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Thread: 3D-Printable thumbscrews for 7x10/14/16 Minilathe change gear cover

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    Elizabeth Greene's Tools

    3D-Printable thumbscrews for 7x10/14/16 Minilathe change gear cover

    These are knobs for thumbscrews to make it easier to install and remove the change gear cover on my Homier 7x16 Minilathe.

    (This stretches the definition of a homemade "tool", but I'm going to have a whole series on mini-lathe stuff so it made sense to put it here too.)

    3D-Printable thumbscrews for 7x10/14/16 Minilathe change gear cover-gear-cover-thumbscrews-assembled.jpg 3D-Printable thumbscrews for 7x10/14/16 Minilathe change gear cover-gear-cover-thumbscrews-installed.jpg

    To make these, I printed them in PLA with the threaded hole facing up. This hole has modeled threads, but depending on your printer's tolerances and tuning you may have to drill and tap the holes for M5-0.8. (I did).

    Each thumbscrew requires a piece of M5-0.8 threaded rod 50 mm long. McMaster-Carr 93805A636 would work, but I was able to source threaded rod locally at a significantly lower cost (Ace Hardware - Midwest Fastener Brand, 100mm $1.95). The threaded rod is permanently affixed to the handle with Loctite Blue 242. Other adhesives would also work, e.g. epoxy, The 242 is what I had at hand.

    Small parts printed with FDM may deform if your printer is too fast to allow sufficient cooling between layers. This is visible in the picture above as a wavy deformation in the print. Reducing the print speed addresses this issue.

    A .pdf drawing and the Fusion 360 .f3d files are on my GitHub at https://github.com/ElizabethGreene/M...%20Thumbscrews if you'd like to reproduce this in another material. (Turned brass would be pretty.) If you make one that way, only the last ~10mm of the rod needs to be threaded.

    3D-Printable thumbscrews for 7x10/14/16 Minilathe change gear cover-gear-cover-thumbscrews-bpo.png

    Discussion:
    I tried making one of these as one piece in steel (including the threads) and it didn't go well. Holding the round bit below the handle in the chuck I was able to turn down the threaded portion to fit a die, but (as I'm sure you guessed) there was a significant amount of deflection in that loooong skinny bit sticking out so far from the chuck. That diameter (~4.5 mm) is too small to hold a live/dead center though. How would I support that? I have a follow rest, but it's still packed in 20-year-old cosmoline.

    Thinking about it now, I guess I could hold the stock with ~10 mm sticking out, turn that down to the diameter to be threaded, then pull out another ~10mm, turn that, pull out more, repeating, but I only have a 3-Jaw and I'd struggle to maintain concentricity. I guess strict concentricity isn't absolutely required, it would just be cosmetic.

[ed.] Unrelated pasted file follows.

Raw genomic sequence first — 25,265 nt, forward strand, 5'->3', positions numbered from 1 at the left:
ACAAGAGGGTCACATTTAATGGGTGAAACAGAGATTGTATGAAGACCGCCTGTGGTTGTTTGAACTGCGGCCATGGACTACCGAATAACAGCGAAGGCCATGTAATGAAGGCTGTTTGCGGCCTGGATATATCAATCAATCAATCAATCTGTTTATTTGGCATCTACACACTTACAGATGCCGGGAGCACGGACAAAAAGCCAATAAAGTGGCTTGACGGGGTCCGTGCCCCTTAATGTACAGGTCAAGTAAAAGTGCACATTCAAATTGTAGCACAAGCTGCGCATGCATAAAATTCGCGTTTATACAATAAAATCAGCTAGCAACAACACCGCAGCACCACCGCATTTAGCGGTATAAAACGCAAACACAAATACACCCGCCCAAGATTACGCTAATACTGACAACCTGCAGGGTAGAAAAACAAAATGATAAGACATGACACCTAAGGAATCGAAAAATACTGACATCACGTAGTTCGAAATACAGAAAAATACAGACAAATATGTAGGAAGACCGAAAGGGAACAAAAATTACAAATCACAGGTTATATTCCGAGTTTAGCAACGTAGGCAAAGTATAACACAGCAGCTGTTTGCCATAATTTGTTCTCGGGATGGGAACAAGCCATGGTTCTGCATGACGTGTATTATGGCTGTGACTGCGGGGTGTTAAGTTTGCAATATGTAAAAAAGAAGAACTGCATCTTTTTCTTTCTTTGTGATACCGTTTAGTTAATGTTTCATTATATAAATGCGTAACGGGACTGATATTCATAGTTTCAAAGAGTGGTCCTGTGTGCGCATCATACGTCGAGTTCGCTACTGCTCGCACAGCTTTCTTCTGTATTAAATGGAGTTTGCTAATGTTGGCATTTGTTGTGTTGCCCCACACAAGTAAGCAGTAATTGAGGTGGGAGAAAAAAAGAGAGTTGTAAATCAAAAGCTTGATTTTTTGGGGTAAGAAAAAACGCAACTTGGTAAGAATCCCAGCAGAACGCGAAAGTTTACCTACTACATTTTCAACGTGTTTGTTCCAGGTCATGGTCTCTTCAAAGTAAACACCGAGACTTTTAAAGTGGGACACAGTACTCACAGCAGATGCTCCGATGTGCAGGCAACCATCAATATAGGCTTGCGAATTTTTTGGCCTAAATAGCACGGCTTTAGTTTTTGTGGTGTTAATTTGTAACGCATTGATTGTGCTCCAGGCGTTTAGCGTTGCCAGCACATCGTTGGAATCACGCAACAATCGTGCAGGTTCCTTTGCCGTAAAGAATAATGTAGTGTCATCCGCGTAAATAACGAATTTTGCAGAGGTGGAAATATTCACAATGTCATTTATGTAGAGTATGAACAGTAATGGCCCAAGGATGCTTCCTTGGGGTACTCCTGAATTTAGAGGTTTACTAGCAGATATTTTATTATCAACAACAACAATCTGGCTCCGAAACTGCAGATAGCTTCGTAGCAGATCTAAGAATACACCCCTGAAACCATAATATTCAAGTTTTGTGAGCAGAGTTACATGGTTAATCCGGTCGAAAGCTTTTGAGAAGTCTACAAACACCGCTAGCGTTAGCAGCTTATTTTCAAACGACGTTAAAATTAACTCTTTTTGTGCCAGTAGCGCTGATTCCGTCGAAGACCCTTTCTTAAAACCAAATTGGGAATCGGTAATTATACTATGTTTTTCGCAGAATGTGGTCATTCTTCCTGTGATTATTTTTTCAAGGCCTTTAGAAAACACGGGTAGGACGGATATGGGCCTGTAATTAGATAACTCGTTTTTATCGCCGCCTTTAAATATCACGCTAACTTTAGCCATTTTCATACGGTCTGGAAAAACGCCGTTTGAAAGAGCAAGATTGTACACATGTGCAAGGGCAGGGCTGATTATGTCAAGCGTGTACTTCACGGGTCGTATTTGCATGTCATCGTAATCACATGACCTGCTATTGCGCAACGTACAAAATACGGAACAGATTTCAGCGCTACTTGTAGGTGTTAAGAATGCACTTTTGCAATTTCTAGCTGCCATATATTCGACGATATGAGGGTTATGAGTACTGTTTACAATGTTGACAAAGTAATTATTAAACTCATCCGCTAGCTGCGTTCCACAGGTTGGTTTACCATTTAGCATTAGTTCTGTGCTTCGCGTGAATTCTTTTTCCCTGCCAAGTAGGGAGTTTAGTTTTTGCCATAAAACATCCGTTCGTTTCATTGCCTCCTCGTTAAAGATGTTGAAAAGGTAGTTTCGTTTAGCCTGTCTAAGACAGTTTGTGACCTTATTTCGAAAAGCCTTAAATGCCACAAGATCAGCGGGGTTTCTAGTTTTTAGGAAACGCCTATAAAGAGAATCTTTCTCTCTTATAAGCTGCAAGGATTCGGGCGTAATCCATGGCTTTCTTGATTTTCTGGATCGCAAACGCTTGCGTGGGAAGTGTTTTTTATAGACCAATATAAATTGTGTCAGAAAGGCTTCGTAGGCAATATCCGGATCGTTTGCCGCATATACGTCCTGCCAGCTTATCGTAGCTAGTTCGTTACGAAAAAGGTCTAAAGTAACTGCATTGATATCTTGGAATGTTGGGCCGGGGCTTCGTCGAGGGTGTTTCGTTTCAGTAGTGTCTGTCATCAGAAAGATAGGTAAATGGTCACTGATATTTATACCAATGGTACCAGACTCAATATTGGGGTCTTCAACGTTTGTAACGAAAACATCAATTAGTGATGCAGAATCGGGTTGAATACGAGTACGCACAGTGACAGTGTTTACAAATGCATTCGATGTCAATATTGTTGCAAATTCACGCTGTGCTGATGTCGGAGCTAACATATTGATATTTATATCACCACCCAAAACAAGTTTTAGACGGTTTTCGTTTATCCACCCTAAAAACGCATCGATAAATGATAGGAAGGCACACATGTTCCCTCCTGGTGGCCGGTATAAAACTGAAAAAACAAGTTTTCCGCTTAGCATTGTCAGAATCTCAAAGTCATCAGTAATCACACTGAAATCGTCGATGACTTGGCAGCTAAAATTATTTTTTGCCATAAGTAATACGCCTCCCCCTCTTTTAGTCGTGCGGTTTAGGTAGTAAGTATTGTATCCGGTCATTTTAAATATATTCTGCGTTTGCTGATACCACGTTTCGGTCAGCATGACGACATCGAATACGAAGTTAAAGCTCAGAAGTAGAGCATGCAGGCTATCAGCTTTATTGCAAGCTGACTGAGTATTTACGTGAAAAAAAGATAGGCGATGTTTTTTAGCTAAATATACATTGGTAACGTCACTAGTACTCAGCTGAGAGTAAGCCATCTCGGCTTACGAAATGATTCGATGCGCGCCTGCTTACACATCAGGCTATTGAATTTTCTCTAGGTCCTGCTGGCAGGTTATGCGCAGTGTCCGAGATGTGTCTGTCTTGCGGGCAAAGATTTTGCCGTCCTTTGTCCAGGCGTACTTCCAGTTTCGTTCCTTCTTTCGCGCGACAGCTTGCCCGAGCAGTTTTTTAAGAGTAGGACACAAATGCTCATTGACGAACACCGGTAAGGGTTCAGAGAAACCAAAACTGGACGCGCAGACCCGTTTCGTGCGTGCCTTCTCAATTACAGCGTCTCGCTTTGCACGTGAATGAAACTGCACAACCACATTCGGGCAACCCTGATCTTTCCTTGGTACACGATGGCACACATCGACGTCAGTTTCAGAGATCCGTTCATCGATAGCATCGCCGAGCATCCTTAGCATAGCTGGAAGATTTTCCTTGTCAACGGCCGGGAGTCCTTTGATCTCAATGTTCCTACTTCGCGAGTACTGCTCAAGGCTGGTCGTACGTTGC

Offer:
    If you don't have a 3D printer and want a couple, PM me and I'll print you some.

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  2. The Following 6 Users Say Thank You to Elizabeth Greene For This Useful Post:

    Inner (Mar 7, 2023), Jon (Mar 7, 2023), metric_taper (Mar 12, 2023), rlm98253 (Mar 6, 2023), saguaro (Mar 7, 2023), Scotty1 (Mar 6, 2023)

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    Thanks Elizabeth Greene! We've added your Thumbscrews to our Fastening category,
    as well as to your builder page: Elizabeth Greene's Homemade Tools. Your receipt:




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    Toolmaker51's Tools
    Quote Originally Posted by Elizabeth Greene View Post
    <<<snipped>>>turn down the threaded portion to fit a die, but (as I'm sure you guessed) there was a significant amount of deflection in that loooong skinny bit sticking out so far from the chuck. That diameter (~4.5 mm) is too small to hold a live/dead center though. How would I support that?
    Available to buy them? Now put to use as intended?
    Sounds homemade to me. All thread isn't cheating, it's expedient.

    To turn such parts, a follow rest is a solution but cumbersome; I'd suggest it's little brother "box tool". Commercial versions aren't turret lathe only, you could make one, toolholder mounted.
    Sincerely,
    Toolmaker51
    ...we'll learn more by wandering than searching...

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    Saltfever's Tools
    Since you are 3D printing them I assume only moderate torque is being applied in use. Just buy socket head screws the correct size. Turn some knobs from aluminum and drill a hole with an interference fit to the socket head. Squeeze them together in a vise.

    If you search enough you will find some with serrations around the head. That will greatly enhance the "bite" (i.e., press fit).

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    Last edited by Saltfever; Mar 6, 2023 at 05:57 PM. Reason: added pic

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    uv8452 (Mar 6, 2023)

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    uv8452's Tools
    Yes! And make the bore large enough so that an Allen key still passes.



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